Record New Mexico wildfires: how farmers and firefighters are faring

We have an update on the ongoing fires in New Mexico.

The combined Calf Canyon and Hermits Peak Fire has now burned well over 300,000 acres! That makes it the largest in the state’s history. Not too far behind that record is the Black Fire in the southwestern part of the state which has now burned more than 250,000 acres. Both fires are still active at this time.

The latest drought monitor shows New Mexico is not doing well with the majority of it in extreme to exceptional drought.

USDA Meteorologist, Brad Rippey, says some of the lingering impacts include reduced grazing for cattle and an extremely difficult time for firefighters, especially since conditions do not seem to be getting better any time soon.

“That is just an example of some of the very difficult firefighting conditions we’ve been seeing in the tender dry southwest with more wind and dry weather expected for the remainder of June. It could be a very difficult month for these containment efforts for existing fires and also conditions remain unfortunately highly favorable for new fires to be sparked.”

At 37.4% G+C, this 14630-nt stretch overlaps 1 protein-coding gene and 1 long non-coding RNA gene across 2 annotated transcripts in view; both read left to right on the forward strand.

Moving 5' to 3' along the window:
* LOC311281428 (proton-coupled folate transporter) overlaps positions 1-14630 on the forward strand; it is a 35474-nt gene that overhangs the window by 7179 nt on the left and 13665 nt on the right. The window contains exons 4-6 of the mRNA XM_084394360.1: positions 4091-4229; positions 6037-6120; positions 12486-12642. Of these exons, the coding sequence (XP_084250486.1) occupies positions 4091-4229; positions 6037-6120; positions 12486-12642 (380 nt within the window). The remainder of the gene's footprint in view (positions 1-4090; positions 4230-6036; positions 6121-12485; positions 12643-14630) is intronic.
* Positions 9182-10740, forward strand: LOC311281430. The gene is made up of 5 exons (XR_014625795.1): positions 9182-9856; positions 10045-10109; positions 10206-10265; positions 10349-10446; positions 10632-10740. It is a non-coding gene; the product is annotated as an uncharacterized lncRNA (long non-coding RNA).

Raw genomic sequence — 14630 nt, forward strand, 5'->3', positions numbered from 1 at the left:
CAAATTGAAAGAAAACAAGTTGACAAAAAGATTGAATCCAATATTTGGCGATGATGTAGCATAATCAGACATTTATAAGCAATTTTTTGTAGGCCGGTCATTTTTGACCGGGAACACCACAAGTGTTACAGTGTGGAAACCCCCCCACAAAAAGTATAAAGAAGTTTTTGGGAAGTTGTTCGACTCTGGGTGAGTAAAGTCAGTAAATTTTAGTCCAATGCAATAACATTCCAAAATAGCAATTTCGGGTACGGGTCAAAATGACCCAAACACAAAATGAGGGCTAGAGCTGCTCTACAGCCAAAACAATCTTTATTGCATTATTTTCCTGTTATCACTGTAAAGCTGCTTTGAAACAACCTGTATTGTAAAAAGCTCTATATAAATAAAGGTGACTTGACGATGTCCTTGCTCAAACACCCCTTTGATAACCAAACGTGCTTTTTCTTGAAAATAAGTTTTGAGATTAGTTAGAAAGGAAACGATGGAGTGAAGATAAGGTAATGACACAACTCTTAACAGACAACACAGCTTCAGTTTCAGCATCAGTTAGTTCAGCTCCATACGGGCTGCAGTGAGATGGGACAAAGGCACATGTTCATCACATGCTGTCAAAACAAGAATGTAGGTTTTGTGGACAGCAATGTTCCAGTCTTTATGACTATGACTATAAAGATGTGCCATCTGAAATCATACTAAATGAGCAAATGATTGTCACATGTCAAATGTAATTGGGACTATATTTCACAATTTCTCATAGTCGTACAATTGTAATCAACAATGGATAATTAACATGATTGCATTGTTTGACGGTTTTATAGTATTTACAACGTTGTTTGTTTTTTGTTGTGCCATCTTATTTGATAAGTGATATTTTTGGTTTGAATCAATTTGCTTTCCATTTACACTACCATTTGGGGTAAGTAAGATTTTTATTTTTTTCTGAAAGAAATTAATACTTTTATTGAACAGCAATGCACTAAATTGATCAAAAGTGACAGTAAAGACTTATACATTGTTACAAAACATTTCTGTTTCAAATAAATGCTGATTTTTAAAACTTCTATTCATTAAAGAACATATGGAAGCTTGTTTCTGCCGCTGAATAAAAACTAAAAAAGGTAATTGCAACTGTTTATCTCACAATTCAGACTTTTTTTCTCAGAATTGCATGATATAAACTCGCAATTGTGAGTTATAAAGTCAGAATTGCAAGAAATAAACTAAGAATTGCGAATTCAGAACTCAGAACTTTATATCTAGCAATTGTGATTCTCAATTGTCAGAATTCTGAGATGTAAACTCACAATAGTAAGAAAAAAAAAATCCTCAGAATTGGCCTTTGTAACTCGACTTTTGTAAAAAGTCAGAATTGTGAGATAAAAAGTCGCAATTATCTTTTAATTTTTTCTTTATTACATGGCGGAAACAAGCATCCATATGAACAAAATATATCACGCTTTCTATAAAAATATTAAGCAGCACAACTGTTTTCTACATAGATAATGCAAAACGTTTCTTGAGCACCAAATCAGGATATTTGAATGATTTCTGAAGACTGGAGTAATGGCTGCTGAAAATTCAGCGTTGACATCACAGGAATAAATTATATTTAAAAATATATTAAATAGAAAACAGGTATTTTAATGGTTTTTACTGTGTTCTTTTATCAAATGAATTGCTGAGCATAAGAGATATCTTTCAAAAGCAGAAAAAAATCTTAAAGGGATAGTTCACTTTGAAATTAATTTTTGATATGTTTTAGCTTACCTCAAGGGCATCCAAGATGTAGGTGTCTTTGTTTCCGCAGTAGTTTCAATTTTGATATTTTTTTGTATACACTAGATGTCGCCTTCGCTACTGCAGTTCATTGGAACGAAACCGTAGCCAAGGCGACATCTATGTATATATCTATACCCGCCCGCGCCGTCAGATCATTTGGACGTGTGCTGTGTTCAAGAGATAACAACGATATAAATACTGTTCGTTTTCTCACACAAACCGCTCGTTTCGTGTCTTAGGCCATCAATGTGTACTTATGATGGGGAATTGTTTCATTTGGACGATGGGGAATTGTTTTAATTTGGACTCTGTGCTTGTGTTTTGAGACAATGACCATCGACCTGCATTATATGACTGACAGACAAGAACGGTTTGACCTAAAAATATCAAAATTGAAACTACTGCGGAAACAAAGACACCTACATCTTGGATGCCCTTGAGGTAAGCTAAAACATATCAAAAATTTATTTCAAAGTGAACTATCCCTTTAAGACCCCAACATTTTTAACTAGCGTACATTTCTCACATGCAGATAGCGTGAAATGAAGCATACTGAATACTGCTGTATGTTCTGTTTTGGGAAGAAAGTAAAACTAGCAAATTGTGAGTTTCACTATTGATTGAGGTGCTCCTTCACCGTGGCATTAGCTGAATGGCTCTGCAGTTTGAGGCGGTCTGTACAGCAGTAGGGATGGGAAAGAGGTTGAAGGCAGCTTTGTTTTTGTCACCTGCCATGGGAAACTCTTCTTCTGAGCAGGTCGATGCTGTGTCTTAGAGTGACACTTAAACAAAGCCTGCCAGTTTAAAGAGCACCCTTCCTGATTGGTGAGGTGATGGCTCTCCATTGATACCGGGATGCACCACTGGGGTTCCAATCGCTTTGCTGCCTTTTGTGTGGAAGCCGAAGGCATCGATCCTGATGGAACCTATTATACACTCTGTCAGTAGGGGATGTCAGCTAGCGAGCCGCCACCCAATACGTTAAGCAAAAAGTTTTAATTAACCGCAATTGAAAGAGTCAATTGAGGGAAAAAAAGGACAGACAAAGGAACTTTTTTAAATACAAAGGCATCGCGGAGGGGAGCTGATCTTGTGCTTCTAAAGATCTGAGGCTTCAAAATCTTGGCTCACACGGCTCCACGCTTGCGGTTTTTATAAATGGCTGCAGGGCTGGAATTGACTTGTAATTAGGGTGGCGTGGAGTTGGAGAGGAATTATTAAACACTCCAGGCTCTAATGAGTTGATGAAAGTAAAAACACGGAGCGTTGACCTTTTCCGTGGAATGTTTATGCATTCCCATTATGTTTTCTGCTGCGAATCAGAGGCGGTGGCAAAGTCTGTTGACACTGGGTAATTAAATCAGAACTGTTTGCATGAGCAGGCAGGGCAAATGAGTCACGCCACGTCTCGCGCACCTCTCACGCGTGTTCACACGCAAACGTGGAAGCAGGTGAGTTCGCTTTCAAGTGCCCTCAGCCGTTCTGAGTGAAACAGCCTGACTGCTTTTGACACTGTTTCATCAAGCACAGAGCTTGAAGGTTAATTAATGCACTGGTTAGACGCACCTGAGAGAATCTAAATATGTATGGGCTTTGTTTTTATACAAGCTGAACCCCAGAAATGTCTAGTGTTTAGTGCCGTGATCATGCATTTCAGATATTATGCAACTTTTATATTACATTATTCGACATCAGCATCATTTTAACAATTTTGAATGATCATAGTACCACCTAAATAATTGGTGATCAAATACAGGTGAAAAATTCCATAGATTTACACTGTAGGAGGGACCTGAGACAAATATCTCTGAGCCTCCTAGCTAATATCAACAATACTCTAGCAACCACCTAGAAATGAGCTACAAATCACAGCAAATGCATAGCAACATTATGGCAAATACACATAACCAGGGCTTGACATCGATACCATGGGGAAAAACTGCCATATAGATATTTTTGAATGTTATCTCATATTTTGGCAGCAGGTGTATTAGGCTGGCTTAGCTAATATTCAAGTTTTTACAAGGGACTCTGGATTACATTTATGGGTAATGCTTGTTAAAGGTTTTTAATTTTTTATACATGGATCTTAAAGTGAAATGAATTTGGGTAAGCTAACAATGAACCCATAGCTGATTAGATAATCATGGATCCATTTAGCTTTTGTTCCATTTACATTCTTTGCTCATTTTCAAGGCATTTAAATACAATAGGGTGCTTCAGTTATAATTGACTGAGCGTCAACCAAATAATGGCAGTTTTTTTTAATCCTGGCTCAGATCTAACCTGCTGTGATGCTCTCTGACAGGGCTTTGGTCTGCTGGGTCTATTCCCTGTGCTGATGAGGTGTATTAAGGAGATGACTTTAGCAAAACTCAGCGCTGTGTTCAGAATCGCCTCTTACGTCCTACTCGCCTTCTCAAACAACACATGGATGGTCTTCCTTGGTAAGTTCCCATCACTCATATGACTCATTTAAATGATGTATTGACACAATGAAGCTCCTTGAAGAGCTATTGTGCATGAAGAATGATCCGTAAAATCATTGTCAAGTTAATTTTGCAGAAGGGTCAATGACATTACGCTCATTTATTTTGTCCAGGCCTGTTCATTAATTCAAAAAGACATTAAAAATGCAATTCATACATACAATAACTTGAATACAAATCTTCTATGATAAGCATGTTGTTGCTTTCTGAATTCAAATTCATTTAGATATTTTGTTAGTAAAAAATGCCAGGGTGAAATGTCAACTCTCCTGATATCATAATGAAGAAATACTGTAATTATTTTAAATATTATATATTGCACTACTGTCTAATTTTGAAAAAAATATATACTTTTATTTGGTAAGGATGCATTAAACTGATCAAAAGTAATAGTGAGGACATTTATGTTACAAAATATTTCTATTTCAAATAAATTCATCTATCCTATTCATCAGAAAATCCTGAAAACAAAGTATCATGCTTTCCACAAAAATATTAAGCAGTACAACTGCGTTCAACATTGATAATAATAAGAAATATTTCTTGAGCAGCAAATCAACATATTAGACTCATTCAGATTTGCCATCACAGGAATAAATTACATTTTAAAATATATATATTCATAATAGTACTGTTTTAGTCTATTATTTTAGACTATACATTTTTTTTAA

The Calf Canyon Hermits Peak fire is 54 percent contained right now and the Black Fire is 26 percent contained.

The Forestry Service admits to accidentally setting the first one in a controlled burn. A temporary suspension of that practice is in place while they review protocols.

Related:

Largest wildfire in New Mexico history is still burning

NM rancher offers insight into current conditions as Calf Canyon Fire rages

“Next Couple Days Are Going to Be Tough": NM Ag Secretary has an update on Calf Canyon Fire